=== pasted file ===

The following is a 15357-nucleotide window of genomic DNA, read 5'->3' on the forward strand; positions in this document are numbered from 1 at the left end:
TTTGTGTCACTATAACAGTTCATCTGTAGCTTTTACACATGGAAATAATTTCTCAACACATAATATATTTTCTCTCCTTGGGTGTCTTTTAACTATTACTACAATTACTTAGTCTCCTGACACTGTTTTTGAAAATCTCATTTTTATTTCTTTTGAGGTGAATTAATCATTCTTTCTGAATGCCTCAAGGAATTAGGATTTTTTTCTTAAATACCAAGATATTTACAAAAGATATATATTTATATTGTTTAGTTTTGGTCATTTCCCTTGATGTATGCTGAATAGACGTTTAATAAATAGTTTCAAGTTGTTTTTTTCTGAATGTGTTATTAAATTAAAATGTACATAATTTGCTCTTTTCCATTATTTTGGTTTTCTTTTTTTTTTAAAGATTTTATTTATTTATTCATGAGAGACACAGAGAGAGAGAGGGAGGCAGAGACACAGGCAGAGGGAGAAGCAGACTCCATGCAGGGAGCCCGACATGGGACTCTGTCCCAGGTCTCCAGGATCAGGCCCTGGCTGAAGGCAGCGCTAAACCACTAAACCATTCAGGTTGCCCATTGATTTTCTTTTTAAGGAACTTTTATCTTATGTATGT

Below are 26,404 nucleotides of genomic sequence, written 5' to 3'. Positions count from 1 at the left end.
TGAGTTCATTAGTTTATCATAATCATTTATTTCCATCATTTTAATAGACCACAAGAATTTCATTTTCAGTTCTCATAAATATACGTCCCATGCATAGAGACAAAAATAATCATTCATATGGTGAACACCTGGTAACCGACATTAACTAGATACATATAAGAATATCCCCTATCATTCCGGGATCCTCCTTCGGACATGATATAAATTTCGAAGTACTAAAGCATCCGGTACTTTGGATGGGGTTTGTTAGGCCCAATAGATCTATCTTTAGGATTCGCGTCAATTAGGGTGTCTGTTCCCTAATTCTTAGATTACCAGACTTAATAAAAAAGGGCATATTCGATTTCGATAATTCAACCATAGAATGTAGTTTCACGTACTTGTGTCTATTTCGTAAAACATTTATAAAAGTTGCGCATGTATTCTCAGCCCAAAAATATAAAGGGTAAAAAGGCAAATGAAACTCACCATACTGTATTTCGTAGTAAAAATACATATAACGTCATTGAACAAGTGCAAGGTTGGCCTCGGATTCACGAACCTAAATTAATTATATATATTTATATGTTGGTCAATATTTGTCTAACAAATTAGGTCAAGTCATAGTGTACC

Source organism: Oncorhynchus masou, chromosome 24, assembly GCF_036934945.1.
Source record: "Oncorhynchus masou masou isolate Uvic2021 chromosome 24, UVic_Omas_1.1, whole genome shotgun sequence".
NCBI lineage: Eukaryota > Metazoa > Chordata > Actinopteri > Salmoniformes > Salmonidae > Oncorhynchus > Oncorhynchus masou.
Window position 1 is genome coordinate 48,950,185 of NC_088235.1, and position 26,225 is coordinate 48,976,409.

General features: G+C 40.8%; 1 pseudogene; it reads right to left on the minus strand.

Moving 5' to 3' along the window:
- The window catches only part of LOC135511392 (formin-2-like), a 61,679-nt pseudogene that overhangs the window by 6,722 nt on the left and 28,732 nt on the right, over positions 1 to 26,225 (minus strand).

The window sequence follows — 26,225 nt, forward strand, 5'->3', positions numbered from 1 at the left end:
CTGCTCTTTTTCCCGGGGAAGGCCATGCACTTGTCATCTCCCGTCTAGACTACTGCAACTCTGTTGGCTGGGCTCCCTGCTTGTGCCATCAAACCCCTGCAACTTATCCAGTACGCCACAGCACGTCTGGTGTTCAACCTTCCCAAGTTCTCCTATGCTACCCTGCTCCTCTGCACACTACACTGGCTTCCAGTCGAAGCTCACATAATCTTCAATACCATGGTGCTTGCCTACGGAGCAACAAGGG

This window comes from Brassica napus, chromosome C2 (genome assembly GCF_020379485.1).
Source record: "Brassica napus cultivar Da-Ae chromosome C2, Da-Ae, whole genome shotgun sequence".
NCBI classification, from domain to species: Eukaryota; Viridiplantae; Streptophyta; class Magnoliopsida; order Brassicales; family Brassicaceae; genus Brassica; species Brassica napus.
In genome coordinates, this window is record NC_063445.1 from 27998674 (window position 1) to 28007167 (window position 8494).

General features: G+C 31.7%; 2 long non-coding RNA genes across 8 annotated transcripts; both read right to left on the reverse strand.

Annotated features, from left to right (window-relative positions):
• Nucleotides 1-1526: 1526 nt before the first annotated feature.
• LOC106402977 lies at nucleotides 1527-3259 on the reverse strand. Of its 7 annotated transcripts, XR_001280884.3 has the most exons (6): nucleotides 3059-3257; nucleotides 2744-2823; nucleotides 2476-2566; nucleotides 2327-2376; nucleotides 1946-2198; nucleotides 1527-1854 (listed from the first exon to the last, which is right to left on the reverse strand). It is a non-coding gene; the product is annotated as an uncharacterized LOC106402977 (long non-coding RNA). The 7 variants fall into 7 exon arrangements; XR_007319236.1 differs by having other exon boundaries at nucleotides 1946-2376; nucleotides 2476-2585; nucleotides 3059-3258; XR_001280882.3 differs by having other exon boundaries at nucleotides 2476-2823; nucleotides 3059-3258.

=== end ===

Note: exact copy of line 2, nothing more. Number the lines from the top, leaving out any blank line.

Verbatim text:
TTTGTGTCACTATAACAGTTCATCTGTAGCTTTTACACATGGAAATAATTTCTCAACACATAATATATTTTCTCTCCTTGGGTGTCTTTTAACTATTACTACAATTACTTAGTCTCCTGACACTGTTTTTGAAAATCTCATTTTTATTTCTTTTGAGGTGAATTAATCATTCTTTCTGAATGCCTCAAGGAATTAGGATTTTTTTCTTAAATACCAAGATATTTACAAAAGATATATATTTATATTGTTTAGTTTTGGTCATTTCCCTTGATGTATGCTGAATAGACGTTTAATAAATAGTTTCAAGTTGTTTTTTTCTGAATGTGTTATTAAATTAAAATGTACATAATTTGCTCTTTTCCATTATTTTGGTTTTCTTTTTTTTTTAAAGATTTTATTTATTTATTCATGAGAGACACAGAGAGAGAGAGGGAGGCAGAGACACAGGCAGAGGGAGAAGCAGACTCCATGCAGGGAGCCCGACATGGGACTCTGTCCCAGGTCTCCAGGATCAGGCCCTGGCTGAAGGCAGCGCTAAACCACTAAACCATTCAGGTTGCCCATTGATTTTCTTTTTAAGGAACTTTTATCTTATGTATGT